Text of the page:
- Every mortal has at least a casual if not intimate relationship with the sin of pride. No one has avoided it; few overcome it. When I told my wife that this would be the topic of my talk, she smiled and said, “It is so good that you talk about things you know so much about.”
Other Meanings of Pride
President Uchtdorf shares that there are righteous things things we can be proud of. It was common for some time that members of the church didn't use the word "proud" as they misunderstood the message that President Benson delivered. He points out things that we can all be proud of.
- I believe there is a difference between being proud of certain things and being prideful. I am proud of many things. I am proud of my wife. I am proud of our children and grandchildren. I am proud of the youth of the Church, and I rejoice in their goodness. I am proud of you, my dear and faithful brethren. I am proud to stand shoulder to shoulder with you as a bearer of the holy priesthood of God.
Pride Is the Sin of Self-Elevation
- At its core, pride is a sin of comparison, for though it usually begins with “Look how wonderful I am and what great things I have done,” it always seems to end with “Therefore, I am better than you.” When our hearts are filled with pride, we commit a grave sin, for we violate the two great commandments. Instead of worshipping God and loving our neighbor, we reveal the real object of our worship and love—the image we see in the mirror. Pride is the great sin of self-elevation. It is for so many a personal Rameumptom, a holy stand that justifies envy, greed, and vanity. In a sense, pride is the original sin, for before the foundations of this earth, pride felled Lucifer, a son of the morning “who was in authority in the presence of God.” If pride can corrupt one as capable and promising as this, should we not examine our own souls as well?
Pride Has Many Faces
- This sin has many faces. It leads some to revel in their own perceived self-worth, accomplishments, talents, wealth, or position. They count these blessings as evidence of being “chosen,” “superior,” or “more righteous” than others. This is the sin of “Thank God I am more special than you.” At its core is the desire to be admired or envied. It is the sin of self-glorification.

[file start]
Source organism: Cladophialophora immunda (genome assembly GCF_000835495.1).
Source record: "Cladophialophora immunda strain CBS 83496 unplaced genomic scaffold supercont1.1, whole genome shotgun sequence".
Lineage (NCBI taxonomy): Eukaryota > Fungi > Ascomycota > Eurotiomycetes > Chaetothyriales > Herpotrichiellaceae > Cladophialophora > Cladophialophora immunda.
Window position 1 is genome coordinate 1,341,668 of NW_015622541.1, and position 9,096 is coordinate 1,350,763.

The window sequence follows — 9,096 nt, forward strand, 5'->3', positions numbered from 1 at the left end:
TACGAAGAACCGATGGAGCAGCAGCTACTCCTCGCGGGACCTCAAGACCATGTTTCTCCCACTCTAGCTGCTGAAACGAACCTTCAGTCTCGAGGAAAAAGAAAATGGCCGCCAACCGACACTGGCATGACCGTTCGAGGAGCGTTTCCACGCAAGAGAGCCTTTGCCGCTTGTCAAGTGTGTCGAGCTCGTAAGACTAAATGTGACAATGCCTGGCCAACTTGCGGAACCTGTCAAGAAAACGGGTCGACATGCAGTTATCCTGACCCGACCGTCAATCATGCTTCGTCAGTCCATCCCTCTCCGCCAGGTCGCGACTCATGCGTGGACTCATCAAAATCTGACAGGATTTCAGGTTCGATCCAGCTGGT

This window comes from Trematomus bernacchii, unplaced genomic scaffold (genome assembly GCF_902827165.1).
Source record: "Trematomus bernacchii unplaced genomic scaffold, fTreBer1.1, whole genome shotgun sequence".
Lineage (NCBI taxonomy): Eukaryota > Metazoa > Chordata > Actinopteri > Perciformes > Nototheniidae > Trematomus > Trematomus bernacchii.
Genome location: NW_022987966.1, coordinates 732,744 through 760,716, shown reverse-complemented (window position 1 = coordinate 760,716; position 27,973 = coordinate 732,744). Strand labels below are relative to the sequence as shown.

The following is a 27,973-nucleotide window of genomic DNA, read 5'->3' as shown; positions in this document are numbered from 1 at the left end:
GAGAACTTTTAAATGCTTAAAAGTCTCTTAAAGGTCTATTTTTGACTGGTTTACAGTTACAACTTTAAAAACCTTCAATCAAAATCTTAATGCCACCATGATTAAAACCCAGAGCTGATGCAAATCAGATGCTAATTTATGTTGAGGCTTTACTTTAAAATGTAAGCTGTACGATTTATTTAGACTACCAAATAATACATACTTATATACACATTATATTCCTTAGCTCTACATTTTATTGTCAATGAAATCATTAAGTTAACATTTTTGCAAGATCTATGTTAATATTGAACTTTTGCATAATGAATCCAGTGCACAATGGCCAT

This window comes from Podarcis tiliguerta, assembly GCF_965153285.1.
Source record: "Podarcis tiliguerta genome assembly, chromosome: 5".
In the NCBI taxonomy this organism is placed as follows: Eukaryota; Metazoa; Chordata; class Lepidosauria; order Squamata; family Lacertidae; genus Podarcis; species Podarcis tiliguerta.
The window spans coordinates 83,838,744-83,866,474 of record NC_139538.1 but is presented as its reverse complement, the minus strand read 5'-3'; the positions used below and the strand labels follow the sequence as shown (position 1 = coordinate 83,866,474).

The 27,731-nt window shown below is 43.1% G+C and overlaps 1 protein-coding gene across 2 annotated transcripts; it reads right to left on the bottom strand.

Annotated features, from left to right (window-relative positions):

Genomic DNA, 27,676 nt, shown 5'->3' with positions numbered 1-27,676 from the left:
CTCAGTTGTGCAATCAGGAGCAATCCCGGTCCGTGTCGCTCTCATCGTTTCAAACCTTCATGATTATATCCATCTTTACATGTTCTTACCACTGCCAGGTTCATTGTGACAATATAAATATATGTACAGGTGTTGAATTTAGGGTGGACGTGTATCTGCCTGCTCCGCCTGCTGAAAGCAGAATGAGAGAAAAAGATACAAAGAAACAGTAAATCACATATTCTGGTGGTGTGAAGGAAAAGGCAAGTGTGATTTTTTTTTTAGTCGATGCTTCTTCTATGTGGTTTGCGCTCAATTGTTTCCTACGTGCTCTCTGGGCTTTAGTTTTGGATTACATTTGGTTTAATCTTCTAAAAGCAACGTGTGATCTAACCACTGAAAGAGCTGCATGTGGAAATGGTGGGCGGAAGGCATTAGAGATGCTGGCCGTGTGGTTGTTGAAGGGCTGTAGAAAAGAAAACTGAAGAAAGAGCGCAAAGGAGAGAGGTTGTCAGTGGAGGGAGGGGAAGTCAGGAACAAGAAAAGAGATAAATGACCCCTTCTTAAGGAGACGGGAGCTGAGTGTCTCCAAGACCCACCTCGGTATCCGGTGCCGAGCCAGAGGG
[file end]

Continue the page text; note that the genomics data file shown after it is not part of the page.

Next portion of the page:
The Laboratory of Sports
- I have watched sports fans vilify and demonize their rivals. They look for any flaw and magnify it. They justify their hatred with broad generalizations and apply them to everyone associated with the other team. When ill fortune afflicts their rival, they rejoice. Brethren, unfortunately we see today too often the same kind of attitude and behavior spill over into the public discourse of politics, ethnicity, and religion.
- As priesthood bearers, we must realize that all of God’s children wear the same jersey. Our team is the brotherhood of man. This mortal life is our playingfield. Our goal is to learn to love God and to extend that same love toward our fellowman. We are here to live according to His law and establish the kingdom of God. We are here to build, uplift, treat fairly, and encourage all of Heavenly Father’s children.
We Must Not Inhale
President James E. Faust shared some advice with President Uchtdorf shortly after he was called as a General Authority.
- President Faust took the time to teach me some important principles about my assignment. He explained also how gracious the members of the Church are, especially to General Authorities. He said, “They will treat you very kindly. They will say nice things about you.” He laughed a little and then said, “Dieter, be thankful for this. But don’t you ever inhale it.” That is a good lesson for us all, brethren, in any calling or life situation. We can be grateful for our health, wealth, possessions, or positions, but when we begin to inhale it—when we become obsessed with our status; when we focus on our own importance, power, or reputation; when we dwell upon our public image and believe our own press clippings—that’s when the trouble begins; that’s when pride begins to corrupt.